Schatz Energy Research Center
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SFSS webinar 10/22 — Redwood Coast telecom resilience

Redwood Coast telecom resilience: how broadband, internet, cellular, and emergency communications are changing, and becoming more resilient and climate-smart

** Please note that this talk will be held at 4 pm Pacific. **

REGISTER for this talk

Internet access and cellular communication are increasingly essential for a productive, healthy life. Telemedicine, ecommerce, distance learning, community economies, and social services are all enabled by broadband, cellular networks, satellites, and other kinds of digital connective infrastructure. Digital communications are also increasingly essential to operating lifeline sectors – energy, transportation, water, and food – with maximum efficiency, and to ensure continual operations during both emergencies and business as usual.

A smiling woman sits in front of a painting

In rural environments, the economics of telecom are more difficult, and rural areas of the United States, including rural tribal communities, still lie across a “digital divide” where the quality of internet access, cellular communications, and emergency communications are insufficient, and lag relative to their urban counterparts. Gaps in telecom resources have been highlighted by the covid-19 pandemic, as well recent power shutoff events and outages.

This discussion between two resiliency innovators from California’s rural north coast will focus on solutions that are already in play — or on the near horizon — to bridge the digital divide and provide robust telecom service in rural areas.

Karen Eckersley (above right) is a communications engineer by training and has a technology construction, integration and consulting background. She is a Communications Division Program Outreach Coordinator for the California Public Utilities Commission, and lives in Humboldt County, where she is working to help local Tribes improve their communications resiliency.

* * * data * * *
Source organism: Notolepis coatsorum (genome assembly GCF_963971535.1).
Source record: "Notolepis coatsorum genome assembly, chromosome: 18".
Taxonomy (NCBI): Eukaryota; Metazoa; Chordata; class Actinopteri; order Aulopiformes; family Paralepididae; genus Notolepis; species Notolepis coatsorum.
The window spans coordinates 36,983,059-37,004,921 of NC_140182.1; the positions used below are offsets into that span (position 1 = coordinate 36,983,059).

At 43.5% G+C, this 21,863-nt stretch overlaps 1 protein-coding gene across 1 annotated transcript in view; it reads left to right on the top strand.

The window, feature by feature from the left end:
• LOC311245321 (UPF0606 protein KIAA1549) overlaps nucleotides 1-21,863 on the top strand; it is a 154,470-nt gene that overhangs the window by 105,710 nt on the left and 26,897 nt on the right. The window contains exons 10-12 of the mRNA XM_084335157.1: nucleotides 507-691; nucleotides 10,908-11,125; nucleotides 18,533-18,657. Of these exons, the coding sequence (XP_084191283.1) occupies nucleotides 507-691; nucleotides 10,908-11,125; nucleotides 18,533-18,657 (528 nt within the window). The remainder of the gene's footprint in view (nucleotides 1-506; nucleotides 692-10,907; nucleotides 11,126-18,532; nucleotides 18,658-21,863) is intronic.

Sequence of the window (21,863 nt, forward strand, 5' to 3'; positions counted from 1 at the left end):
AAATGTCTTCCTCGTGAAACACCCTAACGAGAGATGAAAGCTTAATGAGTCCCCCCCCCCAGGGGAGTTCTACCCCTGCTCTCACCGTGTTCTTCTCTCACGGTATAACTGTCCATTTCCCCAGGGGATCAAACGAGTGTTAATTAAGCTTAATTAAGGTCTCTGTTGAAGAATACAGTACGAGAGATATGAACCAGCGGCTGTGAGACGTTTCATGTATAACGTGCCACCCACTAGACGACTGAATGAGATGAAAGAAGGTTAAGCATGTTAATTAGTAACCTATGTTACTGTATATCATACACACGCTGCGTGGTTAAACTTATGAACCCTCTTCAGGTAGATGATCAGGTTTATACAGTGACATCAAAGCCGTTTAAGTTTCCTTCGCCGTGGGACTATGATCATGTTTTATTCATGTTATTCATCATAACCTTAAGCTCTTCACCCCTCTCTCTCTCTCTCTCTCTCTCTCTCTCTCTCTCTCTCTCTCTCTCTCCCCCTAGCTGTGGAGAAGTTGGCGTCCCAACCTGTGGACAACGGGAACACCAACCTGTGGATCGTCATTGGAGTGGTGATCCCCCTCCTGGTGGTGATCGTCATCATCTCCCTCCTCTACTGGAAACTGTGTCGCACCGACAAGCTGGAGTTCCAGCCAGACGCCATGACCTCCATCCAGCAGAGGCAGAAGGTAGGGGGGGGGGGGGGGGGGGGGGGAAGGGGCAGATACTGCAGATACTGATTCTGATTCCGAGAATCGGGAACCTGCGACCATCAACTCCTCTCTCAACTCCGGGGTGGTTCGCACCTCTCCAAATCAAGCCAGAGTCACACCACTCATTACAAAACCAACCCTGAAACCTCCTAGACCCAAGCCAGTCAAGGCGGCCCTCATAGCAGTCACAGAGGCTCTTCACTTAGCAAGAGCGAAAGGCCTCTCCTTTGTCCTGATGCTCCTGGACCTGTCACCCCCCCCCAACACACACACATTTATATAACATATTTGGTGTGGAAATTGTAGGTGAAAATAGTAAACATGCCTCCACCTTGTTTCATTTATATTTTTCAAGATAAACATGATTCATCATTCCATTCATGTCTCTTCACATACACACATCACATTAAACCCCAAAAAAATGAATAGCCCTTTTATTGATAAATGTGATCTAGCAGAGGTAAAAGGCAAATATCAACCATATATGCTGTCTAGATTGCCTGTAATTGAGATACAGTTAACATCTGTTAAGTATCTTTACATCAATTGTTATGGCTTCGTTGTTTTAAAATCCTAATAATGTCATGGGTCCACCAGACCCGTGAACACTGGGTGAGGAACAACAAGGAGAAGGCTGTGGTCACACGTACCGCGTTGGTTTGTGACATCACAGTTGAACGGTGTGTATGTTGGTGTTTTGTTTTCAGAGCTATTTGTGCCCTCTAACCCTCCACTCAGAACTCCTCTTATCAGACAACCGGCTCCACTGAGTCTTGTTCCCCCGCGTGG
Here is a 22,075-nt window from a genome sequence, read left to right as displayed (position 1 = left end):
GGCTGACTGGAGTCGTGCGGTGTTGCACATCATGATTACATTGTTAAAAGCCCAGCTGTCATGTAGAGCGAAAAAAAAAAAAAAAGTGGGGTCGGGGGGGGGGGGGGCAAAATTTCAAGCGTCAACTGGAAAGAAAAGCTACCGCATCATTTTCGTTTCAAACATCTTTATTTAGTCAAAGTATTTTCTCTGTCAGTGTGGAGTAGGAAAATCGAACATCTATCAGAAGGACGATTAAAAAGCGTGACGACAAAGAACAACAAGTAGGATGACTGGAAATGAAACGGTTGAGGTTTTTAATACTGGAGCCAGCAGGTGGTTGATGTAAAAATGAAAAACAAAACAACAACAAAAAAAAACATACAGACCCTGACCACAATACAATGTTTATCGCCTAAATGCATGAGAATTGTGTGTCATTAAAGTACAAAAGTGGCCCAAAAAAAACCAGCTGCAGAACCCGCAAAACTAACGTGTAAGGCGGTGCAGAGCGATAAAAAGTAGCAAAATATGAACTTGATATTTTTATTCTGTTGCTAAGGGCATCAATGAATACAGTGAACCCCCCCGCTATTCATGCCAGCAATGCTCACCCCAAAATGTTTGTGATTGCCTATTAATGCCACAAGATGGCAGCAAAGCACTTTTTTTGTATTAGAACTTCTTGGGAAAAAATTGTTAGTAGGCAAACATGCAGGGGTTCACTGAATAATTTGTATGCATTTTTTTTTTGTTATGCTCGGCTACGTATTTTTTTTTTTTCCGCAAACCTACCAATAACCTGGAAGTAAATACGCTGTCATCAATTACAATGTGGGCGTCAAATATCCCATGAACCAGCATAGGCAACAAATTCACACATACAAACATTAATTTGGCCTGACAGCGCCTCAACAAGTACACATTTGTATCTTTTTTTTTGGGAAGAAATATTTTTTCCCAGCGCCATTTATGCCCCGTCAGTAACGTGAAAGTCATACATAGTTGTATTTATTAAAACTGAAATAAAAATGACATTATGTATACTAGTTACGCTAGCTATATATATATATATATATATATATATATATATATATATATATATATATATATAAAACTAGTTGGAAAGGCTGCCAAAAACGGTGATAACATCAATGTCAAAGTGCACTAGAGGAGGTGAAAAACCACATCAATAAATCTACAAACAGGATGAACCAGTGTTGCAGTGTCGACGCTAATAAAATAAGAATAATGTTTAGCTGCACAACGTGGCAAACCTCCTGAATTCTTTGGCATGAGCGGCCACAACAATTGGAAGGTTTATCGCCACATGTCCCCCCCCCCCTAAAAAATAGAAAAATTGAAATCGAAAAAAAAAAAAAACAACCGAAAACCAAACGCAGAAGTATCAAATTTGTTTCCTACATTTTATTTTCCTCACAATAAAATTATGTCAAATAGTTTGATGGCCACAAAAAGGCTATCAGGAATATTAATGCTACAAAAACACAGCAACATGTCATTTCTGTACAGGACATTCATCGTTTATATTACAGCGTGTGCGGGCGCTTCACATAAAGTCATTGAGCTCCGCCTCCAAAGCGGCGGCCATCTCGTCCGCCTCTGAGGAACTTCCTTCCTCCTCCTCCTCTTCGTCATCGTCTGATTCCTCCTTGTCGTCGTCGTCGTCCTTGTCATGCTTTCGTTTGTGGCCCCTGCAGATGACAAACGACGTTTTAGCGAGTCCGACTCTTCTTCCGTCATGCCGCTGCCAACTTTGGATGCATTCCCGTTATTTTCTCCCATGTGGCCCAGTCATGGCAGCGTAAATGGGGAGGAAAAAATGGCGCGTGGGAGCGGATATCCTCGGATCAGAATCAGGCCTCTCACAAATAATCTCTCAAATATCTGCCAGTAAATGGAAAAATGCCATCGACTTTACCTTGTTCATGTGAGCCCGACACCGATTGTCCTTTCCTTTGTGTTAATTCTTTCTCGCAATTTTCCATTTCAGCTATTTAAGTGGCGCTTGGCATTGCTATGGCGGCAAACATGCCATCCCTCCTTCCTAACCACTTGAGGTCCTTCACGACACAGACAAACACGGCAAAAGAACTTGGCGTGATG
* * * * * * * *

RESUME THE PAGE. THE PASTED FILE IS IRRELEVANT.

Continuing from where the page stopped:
A smiling woman in an off-white coat and scarves stands before a rock face at the ocean.

Jana Ganion (right) is the Sustainability and Government Affairs Director for the Blue Lake Rancheria Tribe, where she creates strategies for zero-carbon resilience. Her development experience includes low-carbon microgrids, electrified transportation infrastructure, and strategic planning and deployment in sustainability, climate mitigation and adaptation, emergency preparedness, and economic development.

How to attend

We’re holding this year’s Sustainable Futures Speaker Series online via webinar. Each lecture will be streamed via Zoom, and will be followed by a Q&A discussion period. All events are free and open to the public.

About the series

The Sustainable Futures Speaker Series stimulates interdisciplinary collaboration around issues related to energy, the environment, and society. All lectures are free and open to the public, and are sponsored by the Schatz Energy Research Center, the Environment & Community graduate program, and the College of Arts, Humanities & Social Sciences at Humboldt State University.

Questions? Email

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